Hivi kweli Rais Samia umedhamiria kuleta maendeleo nchini?


JF-Expert Member
Nov 22, 2008
Kwa namna ulivyoteua ma-DC sioni kama uko serious. Nafasi ya u-DC inashuka hadhi kila kukicha, kwa sababu inaonyesha kila mtu anaweza kitu ambacho si kweli.

DC ni mtu ambaye anatakiwa atoe dira ya maendeleo ya wilaya yake lakini kwa baadhi ya hawa uliowateua ni sawa na wapiga debe wa daladala! DC ni mtu ambaye anatakiwa kumshauri RC kudumisha amani ndani ya wilaya yake lakini hawa ni ma-DJ watakaokesha katika kumbi za starehe. DC ni mlezi wa vijana katika wilaya yake lakini hawa ni comedians.

Kwa kifupi hakuna uongozi katika wilaya, hakuna mlezi, hakuna busara uliyopeleka wilayani bali kuna washereheshaji! Tafadhali Rais Samia hebu kuwa serious kidogo wananchi tupate imani! Nalilia nchi yangu inavyoangamia! Hawa vijana wako angalau wangepewa orientation ya uongozi!

Mungu ibariki Tanzania!
Eti hata Albert Msando ni DC !!!! Kichefuchefu tupu.


JF-Expert Member
Dec 21, 2009

South African regulator says it's powerless over suspected $3.6 billion bitcoin scam, as crypto is out of its reach (

Police seize £114m of cryptocurrency in money laundering sting (

  • South Africa's regulator said it's powerless to act on a suspected $3.6 billion bitcoin scam.
  • Two brothers who founded Africrypt appear to have gone missing, along with bitcoin worth billions.
  • South Africa's FSCA said the company appears to be a Ponzi scheme designed to defraud investors.
  • Sign up here for our daily newsletter, 10 Things Before the Opening Bell.
South Africa's financial services regulator has said it can't take any action over a suspected scam that lawyers say has caused as much as $3.6 billion worth of bitcoin to go missing.

The country's Financial Sector Conduct Authority said Thursday that Africrypt, the company linked to the lost holdings, looks like a Ponzi scheme set up to defraud investors.

Yet the FSCA said that as cryptocurrencies are not regulated financial products or services in South Africa, it is powerless to do anything in this case.

"At this stage we have only found evidence of crypto asset transactions," it said in a statement. "Currently crypto assets are not regulated in terms of any financial sector law in South Africa and consequently the FSCA is not in a position to take any regulatory action."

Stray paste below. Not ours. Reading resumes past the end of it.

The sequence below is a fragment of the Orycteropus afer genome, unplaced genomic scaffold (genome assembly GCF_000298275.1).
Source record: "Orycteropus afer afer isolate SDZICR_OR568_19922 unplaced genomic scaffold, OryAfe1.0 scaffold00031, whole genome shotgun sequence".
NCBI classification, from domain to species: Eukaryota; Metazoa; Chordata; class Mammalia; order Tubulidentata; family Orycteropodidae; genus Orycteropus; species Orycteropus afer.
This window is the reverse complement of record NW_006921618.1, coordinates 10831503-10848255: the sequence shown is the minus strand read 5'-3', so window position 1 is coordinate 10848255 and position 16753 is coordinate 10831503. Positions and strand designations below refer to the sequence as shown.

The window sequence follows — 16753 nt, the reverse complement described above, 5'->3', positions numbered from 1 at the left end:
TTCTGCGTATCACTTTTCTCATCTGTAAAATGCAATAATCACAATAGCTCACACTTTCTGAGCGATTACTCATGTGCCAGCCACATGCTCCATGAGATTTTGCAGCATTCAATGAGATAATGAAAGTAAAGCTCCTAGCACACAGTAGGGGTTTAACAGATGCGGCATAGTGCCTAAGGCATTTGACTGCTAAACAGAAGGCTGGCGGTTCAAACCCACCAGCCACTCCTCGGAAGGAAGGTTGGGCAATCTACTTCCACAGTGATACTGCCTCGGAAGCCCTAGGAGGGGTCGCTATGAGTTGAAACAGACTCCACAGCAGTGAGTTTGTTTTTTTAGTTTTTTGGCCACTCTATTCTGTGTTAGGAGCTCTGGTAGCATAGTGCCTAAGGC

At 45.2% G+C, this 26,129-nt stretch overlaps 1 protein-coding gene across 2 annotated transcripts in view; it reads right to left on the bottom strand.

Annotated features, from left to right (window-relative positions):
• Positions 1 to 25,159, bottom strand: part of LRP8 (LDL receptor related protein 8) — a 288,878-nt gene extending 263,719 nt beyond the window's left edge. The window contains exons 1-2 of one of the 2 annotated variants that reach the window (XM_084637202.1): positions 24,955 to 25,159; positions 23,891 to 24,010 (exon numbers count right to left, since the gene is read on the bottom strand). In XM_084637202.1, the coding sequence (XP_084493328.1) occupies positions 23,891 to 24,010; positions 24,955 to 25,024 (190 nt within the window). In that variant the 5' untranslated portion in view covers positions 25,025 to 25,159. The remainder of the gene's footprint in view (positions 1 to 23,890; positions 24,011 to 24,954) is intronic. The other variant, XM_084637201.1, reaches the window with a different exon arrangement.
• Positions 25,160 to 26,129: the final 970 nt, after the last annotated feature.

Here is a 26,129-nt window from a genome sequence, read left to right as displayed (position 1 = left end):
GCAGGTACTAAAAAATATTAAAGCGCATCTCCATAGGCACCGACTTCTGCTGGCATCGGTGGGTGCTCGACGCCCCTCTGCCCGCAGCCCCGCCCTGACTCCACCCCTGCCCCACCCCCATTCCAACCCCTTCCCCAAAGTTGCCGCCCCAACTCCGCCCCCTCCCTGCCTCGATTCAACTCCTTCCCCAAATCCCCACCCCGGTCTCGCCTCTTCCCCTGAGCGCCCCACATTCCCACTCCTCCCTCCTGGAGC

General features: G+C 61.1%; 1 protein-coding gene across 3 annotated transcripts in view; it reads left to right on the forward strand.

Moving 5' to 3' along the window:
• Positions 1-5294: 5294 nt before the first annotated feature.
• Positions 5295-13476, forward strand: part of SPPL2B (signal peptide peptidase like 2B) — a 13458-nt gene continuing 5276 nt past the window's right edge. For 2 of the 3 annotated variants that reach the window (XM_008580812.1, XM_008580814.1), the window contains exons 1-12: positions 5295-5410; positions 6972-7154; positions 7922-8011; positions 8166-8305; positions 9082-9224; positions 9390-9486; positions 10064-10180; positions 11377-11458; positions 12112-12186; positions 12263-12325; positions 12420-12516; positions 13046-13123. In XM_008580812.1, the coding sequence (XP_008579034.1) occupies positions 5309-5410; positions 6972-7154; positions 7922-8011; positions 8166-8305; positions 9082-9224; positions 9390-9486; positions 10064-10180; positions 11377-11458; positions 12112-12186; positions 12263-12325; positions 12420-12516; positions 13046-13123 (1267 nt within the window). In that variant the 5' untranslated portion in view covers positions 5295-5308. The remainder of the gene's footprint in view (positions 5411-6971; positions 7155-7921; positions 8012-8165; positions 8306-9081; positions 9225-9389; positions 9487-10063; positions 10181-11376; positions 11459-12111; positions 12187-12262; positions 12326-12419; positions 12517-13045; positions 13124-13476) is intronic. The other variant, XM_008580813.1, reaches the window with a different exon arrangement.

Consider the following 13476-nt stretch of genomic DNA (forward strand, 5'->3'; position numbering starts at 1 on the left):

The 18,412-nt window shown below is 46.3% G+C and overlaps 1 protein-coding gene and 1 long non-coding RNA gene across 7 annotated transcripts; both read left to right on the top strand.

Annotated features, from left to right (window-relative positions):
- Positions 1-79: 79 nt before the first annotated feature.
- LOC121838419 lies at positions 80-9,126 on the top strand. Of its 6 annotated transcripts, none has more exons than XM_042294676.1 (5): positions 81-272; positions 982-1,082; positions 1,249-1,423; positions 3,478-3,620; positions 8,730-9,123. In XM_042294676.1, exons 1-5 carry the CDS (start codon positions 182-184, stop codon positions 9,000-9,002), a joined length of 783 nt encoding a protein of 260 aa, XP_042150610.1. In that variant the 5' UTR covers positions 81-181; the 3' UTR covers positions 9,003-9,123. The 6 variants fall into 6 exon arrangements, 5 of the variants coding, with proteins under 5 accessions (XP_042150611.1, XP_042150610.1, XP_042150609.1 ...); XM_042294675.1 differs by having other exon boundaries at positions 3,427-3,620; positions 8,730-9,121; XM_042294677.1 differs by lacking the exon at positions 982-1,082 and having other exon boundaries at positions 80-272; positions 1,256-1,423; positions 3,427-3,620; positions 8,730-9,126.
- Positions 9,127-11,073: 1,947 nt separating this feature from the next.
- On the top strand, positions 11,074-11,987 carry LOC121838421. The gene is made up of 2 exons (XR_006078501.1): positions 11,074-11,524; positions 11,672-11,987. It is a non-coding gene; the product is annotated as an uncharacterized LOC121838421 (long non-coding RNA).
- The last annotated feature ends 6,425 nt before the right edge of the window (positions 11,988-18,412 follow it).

Africrypt was created by brothers Ameer and Raees Cajee in 2019, and based in Johannesburg in South Africa.

According to a police statement seen by Bloomberg, the company promised high returns of up to five times principal investments.

Yet Hanekom Attorneys, the lawyers for the affected investors, now say that the brothers - and as much as $3.6 billion of bitcoin - have vanished, in what they describe as a "heist". Insider was unable to contact the crypto company, whose website is down.

The FSCA said: "This entity was offering exceptionally high and unrealistic returns akin to those offered by unlawful investment schemes commonly known as Ponzi's."

"The public is urged to understand that unrealistically high returns suggests that the investment scheme is likely to be fraudulent," it added.

Africrypt's apparent closure, and the inability of regulators to deal with it, raises fresh concerns about the safety of cryptocurrency investments around the world.

Crypto markets are currently largely unregulated. Watchdogs have routinely warned that investors should be prepared to lose all their money.

Police seize £114m of cryptocurrency in money laundering sting​

© Provided by City AM

Scotland Yard detectives last night raided a huge money laundering operation in London, seizing more than £100m in cryptocurrency.

It is believed to be the largest crypto seizure in the UK, and was carried out by specialist officers from the Met’s Economic Crime Command on the back of intelligence received about the transfer of criminal assets.

The type of cryptocurrency involved in the operation was not specified, but it is understood to involve several popular digital assets.

Leading the continuing investigation, Detective Constable Joe Ryan said the force’s Economic Crime Command unit was giving criminals a hard time.

“Criminals need to legitimise their money otherwise it risks being seized by law enforcement,” he said.

“The proceeds of crime are almost always laundered to hide the origin, but by disrupting the flow of funds before they are reinvested, we can make London an incredibly difficult place for criminals to operate.”

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